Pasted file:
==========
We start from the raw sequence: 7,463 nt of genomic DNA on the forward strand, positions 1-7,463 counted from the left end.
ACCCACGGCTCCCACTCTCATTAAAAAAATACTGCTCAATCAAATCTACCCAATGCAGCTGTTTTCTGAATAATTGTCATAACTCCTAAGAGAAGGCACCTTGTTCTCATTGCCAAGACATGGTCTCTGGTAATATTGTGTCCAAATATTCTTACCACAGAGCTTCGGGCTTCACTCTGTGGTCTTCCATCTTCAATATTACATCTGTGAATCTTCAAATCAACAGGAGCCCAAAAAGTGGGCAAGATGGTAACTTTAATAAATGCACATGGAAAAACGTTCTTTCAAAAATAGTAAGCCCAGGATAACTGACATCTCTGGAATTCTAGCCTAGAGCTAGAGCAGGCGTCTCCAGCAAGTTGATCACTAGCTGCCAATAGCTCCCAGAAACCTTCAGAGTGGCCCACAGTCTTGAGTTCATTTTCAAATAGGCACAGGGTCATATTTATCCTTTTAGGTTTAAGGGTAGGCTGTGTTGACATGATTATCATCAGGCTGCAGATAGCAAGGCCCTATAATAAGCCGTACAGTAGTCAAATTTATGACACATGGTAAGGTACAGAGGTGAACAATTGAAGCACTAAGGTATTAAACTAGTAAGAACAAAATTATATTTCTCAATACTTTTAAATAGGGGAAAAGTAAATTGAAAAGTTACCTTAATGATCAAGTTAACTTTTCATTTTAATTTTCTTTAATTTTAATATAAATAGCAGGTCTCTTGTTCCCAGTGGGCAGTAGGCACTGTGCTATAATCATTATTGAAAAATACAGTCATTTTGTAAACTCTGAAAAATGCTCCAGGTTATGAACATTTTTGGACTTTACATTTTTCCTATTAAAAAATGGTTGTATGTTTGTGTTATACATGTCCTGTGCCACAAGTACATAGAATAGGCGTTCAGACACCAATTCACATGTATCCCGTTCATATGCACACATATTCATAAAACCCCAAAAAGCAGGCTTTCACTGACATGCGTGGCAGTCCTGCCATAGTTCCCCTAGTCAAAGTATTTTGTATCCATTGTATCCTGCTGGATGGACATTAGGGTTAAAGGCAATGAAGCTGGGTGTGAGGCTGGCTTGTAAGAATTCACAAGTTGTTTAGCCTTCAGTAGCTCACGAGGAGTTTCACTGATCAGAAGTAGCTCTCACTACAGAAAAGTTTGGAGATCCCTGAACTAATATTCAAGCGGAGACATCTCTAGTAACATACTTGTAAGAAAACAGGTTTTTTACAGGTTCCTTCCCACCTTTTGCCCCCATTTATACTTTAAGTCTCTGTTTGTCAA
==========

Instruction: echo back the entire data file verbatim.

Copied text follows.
We start from the raw sequence: 7,463 nt of genomic DNA on the forward strand, positions 1-7,463 counted from the left end.
ACCCACGGCTCCCACTCTCATTAAAAAAATACTGCTCAATCAAATCTACCCAATGCAGCTGTTTTCTGAATAATTGTCATAACTCCTAAGAGAAGGCACCTTGTTCTCATTGCCAAGACATGGTCTCTGGTAATATTGTGTCCAAATATTCTTACCACAGAGCTTCGGGCTTCACTCTGTGGTCTTCCATCTTCAATATTACATCTGTGAATCTTCAAATCAACAGGAGCCCAAAAAGTGGGCAAGATGGTAACTTTAATAAATGCACATGGAAAAACGTTCTTTCAAAAATAGTAAGCCCAGGATAACTGACATCTCTGGAATTCTAGCCTAGAGCTAGAGCAGGCGTCTCCAGCAAGTTGATCACTAGCTGCCAATAGCTCCCAGAAACCTTCAGAGTGGCCCACAGTCTTGAGTTCATTTTCAAATAGGCACAGGGTCATATTTATCCTTTTAGGTTTAAGGGTAGGCTGTGTTGACATGATTATCATCAGGCTGCAGATAGCAAGGCCCTATAATAAGCCGTACAGTAGTCAAATTTATGACACATGGTAAGGTACAGAGGTGAACAATTGAAGCACTAAGGTATTAAACTAGTAAGAACAAAATTATATTTCTCAATACTTTTAAATAGGGGAAAAGTAAATTGAAAAGTTACCTTAATGATCAAGTTAACTTTTCATTTTAATTTTCTTTAATTTTAATATAAATAGCAGGTCTCTTGTTCCCAGTGGGCAGTAGGCACTGTGCTATAATCATTATTGAAAAATACAGTCATTTTGTAAACTCTGAAAAATGCTCCAGGTTATGAACATTTTTGGACTTTACATTTTTCCTATTAAAAAATGGTTGTATGTTTGTGTTATACATGTCCTGTGCCACAAGTACATAGAATAGGCGTTCAGACACCAATTCACATGTATCCCGTTCATATGCACACATATTCATAAAACCCCAAAAAGCAGGCTTTCACTGACATGCGTGGCAGTCCTGCCATAGTTCCCCTAGTCAAAGTATTTTGTATCCATTGTATCCTGCTGGATGGACATTAGGGTTAAAGGCAATGAAGCTGGGTGTGAGGCTGGCTTGTAAGAATTCACAAGTTGTTTAGCCTTCAGTAGCTCACGAGGAGTTTCACTGATCAGAAGTAGCTCTCACTACAGAAAAGTTTGGAGATCCCTGAACTAATATTCAAGCGGAGACATCTCTAGTAACATACTTGTAAGAAAACAGGTTTTTTACAGGTTCCTTCCCACCTTTTGCCCCCATTTATACTTTAAGTCTCTGTTTGTCAA